The Dionysiaca is an ancient Greek epic poem and the principal work of Nonnus. It is an epic in 48 books, the longest surviving poem from antiquity at 20,426 lines, composed in Homeric dialect and dactylic hexameters, the main subject of, the life of Dionysus, his expedition to India, his triumphant return to the west; the poem is thought to have been written in the late 4th and/or early 5th century. The Dionysiaca appears to be incomplete, some scholars believe that a 49th book was being planned when Nonnus stopped work on the poem, although others point out that the number of books in the Dionysiaca is the same as the 48 books of the Iliad and Odyssey combined, it has been conjectured that conversion to Christianity or death caused Nonnus to abandon the poem after some revisions. Editors have pointed out various inconsistencies and the difficulties of Book 39 which appears to be a disjointed series of descriptions, as evidence of the poem's lack of revision. Others have attributed these problems to copyists or editors, but most scholars agree on the poem's incompleteness.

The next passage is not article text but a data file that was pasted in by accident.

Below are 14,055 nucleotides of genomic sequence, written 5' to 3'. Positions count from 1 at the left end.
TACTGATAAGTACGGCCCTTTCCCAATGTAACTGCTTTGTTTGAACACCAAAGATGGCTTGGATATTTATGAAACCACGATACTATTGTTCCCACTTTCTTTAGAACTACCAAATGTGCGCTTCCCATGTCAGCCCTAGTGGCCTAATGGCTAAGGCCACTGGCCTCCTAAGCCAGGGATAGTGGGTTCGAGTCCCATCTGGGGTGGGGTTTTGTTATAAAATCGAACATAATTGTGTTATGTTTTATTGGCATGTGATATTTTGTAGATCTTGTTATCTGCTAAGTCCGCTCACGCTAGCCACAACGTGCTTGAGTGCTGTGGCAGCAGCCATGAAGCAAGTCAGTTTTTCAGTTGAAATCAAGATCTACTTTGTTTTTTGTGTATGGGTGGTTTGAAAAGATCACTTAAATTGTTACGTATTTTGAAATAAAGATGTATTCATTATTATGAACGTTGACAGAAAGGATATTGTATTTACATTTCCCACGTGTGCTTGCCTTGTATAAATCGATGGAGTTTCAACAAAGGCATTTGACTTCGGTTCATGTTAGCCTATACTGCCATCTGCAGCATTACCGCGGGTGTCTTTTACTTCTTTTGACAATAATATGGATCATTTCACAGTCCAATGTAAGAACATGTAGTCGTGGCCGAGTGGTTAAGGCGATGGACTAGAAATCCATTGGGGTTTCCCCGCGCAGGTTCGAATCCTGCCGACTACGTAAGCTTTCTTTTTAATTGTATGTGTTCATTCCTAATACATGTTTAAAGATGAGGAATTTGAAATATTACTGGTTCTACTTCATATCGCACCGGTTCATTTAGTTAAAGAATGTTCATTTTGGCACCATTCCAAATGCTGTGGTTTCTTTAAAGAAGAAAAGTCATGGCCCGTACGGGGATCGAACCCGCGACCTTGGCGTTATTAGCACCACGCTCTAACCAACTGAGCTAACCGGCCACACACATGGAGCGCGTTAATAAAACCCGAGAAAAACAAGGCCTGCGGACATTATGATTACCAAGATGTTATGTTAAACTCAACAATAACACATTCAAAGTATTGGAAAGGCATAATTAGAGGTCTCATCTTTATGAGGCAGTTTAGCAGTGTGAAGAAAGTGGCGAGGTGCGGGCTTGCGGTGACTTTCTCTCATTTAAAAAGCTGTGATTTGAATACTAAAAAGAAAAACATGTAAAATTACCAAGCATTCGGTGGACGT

The primary models for Nonnus are the Cyclic poets. The influence of Euripides' Bacchae is significant, as is the influence of the other tragedians whose Dionysiac plays do not survive, his debt to poets whose work survives only in disjointed fragments is far harder to gauge, but it is that he alludes to earlier poets' treatments of the life of Dionysus, such as the lost poems by Euphorion, Peisander of Laranda's elaborate encyclopedic mythological poem and Soteirichus. Reflections of Hesiod's poetry the Catalogue of Women, of Pindar, Callimachus can all be seen in the work of Nonnus. Theocritus' influence can be detected in Nonnus' focus on pastoral themes. Virgil and Ovid seem to have influenced Nonnus' organization of the poem. Nonnus seems to have been an important influence for the poets of Late Antiquity Musaeus, Colluthus and Dracontius. Although it is difficult to determine whether Claudian influenced Nonnus or Nonnus influenced Claudian, the two poets have some striking similarities in their treatments of Persephone.